The suspensions scandal *

P. J. Tomlin
2003 Journal of Obstetrics and Gynaecology  
The process by which senior hospital doctors are disciplined within the National Health Service is analysed. The mechanisms used are discussed and a number of faults are identified. Many of these faults give an unfair advantage to management and are contrary to the rules of 'Natural Justice'. These faults lead to an excessive number of doctors being wrongfully suspended for an unnecessarily long period. The process is oppressive to doctors as well as being contrary to the Human Rights Act. A
more » ... an Rights Act. A number of risk factors are identified; race, sex, speciality and obstetricians appear to be particularly vulnerable. The process causes significant morbidity as well as having a 2% mortality. The process is also remarkably inefficient with management, despite all the inbuilt advantages, unable to prove that the suspended doctor is at fault in the majority of cases. It is also very wasteful of the NHS's financial resources. J Obstet Gynaecol Downloaded from informahealthcare.com by University College London on 09/24/12 For personal use only. The suspensions scandal 223 J Obstet Gynaecol Downloaded from informahealthcare.com by University College London on 09/24/12 For personal use only. The suspensions scandal 227 J Obstet Gynaecol Downloaded from informahealthcare.com by University College London on 09/24/12 For personal use only.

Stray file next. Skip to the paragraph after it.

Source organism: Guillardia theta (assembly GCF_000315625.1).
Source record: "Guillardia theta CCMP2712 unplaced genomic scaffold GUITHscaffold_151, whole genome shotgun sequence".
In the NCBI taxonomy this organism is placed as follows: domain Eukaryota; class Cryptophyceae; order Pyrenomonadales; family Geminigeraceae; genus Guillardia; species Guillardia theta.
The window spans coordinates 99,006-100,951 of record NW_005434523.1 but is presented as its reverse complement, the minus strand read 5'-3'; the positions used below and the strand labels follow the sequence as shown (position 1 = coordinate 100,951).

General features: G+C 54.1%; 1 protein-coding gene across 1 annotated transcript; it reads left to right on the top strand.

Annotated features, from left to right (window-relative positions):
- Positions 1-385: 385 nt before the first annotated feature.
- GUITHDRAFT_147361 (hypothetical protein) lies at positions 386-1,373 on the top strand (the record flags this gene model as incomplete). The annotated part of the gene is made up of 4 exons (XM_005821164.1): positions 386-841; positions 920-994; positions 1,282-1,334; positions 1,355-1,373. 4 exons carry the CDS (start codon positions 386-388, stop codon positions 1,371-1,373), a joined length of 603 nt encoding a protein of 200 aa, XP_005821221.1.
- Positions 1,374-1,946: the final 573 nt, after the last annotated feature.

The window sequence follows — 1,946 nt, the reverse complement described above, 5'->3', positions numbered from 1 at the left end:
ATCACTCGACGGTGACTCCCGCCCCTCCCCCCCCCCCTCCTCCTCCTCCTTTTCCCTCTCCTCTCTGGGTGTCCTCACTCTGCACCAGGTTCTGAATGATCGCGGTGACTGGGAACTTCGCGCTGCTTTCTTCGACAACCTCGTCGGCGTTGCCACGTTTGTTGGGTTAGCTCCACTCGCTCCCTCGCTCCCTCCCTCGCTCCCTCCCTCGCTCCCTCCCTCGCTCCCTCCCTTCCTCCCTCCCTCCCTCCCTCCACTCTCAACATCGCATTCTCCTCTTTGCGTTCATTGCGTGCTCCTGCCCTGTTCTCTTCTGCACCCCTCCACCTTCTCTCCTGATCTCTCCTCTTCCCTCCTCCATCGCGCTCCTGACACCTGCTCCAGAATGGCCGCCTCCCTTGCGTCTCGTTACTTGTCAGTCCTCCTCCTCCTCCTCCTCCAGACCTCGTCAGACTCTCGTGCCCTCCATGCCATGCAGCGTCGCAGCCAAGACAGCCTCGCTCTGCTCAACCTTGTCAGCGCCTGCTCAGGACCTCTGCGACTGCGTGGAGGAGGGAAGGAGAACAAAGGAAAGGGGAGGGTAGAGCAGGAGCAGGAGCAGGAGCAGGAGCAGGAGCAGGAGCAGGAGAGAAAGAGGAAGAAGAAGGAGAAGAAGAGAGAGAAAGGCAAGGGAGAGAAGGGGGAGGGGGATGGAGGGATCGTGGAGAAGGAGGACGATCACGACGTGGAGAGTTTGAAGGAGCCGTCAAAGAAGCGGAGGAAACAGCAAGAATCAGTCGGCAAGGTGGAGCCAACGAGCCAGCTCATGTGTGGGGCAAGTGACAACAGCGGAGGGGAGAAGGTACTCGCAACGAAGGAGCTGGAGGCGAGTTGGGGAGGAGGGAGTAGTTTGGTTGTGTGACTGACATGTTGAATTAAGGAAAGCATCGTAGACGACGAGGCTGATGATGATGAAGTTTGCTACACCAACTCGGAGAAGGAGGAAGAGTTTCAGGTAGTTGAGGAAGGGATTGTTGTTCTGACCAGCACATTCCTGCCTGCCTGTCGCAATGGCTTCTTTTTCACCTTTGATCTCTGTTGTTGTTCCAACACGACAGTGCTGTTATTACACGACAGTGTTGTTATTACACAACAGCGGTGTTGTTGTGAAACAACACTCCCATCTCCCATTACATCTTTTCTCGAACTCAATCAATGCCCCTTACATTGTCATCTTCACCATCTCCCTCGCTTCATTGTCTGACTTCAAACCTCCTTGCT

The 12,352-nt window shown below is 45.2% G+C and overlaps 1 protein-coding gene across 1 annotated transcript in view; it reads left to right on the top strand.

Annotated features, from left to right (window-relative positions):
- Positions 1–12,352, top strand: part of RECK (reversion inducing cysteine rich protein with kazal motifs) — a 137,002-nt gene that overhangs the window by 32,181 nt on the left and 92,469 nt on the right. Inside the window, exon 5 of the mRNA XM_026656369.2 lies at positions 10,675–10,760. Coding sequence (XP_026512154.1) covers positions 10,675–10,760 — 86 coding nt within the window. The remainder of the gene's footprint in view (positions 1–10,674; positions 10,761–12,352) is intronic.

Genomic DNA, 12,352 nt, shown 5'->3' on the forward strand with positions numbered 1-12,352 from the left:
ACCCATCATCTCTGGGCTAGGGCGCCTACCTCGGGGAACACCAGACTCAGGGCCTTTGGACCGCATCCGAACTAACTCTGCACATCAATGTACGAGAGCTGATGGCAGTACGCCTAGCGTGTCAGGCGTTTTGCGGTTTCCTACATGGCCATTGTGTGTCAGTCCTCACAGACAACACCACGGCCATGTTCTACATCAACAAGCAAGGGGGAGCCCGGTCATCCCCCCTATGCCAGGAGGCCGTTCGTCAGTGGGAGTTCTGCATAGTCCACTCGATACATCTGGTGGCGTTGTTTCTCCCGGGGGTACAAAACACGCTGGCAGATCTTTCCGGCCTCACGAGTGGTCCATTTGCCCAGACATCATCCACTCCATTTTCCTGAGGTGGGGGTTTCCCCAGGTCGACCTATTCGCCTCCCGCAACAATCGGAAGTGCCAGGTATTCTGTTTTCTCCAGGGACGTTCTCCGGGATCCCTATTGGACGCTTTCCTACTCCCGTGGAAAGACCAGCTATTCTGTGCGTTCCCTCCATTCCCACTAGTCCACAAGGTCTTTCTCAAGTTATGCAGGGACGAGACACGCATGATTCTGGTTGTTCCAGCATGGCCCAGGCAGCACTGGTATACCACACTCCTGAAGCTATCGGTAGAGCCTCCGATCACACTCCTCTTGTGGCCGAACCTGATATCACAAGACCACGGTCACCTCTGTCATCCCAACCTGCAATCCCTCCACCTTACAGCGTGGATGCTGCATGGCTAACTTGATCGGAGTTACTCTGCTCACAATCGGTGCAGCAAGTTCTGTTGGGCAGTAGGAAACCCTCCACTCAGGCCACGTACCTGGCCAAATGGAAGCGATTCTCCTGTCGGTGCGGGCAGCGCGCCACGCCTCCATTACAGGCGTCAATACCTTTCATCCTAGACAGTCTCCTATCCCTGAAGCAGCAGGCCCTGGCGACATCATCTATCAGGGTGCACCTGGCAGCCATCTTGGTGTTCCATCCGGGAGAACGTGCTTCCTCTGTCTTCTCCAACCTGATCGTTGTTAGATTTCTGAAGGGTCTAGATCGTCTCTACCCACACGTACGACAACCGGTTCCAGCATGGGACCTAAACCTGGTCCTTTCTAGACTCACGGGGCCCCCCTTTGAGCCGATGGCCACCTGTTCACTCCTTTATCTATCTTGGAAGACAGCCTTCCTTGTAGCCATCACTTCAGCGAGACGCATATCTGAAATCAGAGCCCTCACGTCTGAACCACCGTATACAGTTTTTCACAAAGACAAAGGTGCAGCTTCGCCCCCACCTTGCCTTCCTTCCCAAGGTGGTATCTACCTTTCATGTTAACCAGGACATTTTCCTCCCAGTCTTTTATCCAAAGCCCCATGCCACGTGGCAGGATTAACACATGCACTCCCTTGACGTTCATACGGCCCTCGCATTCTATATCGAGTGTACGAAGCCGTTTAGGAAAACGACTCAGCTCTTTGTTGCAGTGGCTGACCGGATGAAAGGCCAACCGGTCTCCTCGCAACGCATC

doi:10.1080/01443610306045 pmid:12850847 fatcat:pcdq4jxiujf5jjpsz43irmrqey